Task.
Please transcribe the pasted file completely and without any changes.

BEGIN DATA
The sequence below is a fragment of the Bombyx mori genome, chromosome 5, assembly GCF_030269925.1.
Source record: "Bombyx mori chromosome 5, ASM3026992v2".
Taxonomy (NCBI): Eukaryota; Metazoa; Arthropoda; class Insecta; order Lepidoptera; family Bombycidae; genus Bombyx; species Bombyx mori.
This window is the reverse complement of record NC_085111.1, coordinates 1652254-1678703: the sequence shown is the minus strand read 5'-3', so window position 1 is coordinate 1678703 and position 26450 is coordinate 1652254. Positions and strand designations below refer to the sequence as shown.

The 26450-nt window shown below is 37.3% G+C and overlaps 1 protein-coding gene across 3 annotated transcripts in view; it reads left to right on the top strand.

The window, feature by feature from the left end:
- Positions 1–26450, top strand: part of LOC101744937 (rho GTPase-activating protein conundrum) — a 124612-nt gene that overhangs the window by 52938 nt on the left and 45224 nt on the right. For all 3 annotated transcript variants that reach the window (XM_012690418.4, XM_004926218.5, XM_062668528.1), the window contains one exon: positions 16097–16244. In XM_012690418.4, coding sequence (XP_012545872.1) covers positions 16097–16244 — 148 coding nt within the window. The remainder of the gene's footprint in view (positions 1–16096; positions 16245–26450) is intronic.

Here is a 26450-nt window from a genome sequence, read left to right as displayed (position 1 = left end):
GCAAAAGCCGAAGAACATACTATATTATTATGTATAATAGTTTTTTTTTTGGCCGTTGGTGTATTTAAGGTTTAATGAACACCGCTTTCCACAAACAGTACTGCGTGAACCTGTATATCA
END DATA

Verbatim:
The sequence below is a fragment of the Bombyx mori genome, chromosome 5, assembly GCF_030269925.1.
Source record: "Bombyx mori chromosome 5, ASM3026992v2".
Taxonomy (NCBI): Eukaryota; Metazoa; Arthropoda; class Insecta; order Lepidoptera; family Bombycidae; genus Bombyx; species Bombyx mori.
This window is the reverse complement of record NC_085111.1, coordinates 1652254-1678703: the sequence shown is the minus strand read 5'-3', so window position 1 is coordinate 1678703 and position 26450 is coordinate 1652254. Positions and strand designations below refer to the sequence as shown.

The 26450-nt window shown below is 37.3% G+C and overlaps 1 protein-coding gene across 3 annotated transcripts in view; it reads left to right on the top strand.

The window, feature by feature from the left end:
- Positions 1–26450, top strand: part of LOC101744937 (rho GTPase-activating protein conundrum) — a 124612-nt gene that overhangs the window by 52938 nt on the left and 45224 nt on the right. For all 3 annotated transcript variants that reach the window (XM_012690418.4, XM_004926218.5, XM_062668528.1), the window contains one exon: positions 16097–16244. In XM_012690418.4, coding sequence (XP_012545872.1) covers positions 16097–16244 — 148 coding nt within the window. The remainder of the gene's footprint in view (positions 1–16096; positions 16245–26450) is intronic.

Here is a 26450-nt window from a genome sequence, read left to right as displayed (position 1 = left end):
GCAAAAGCCGAAGAACATACTATATTATTATGTATAATAGTTTTTTTTTTGGCCGTTGGTGTATTTAAGGTTTAATGAACACCGCTTTCCACAAACAGTACTGCGTGAACCTGTATATCA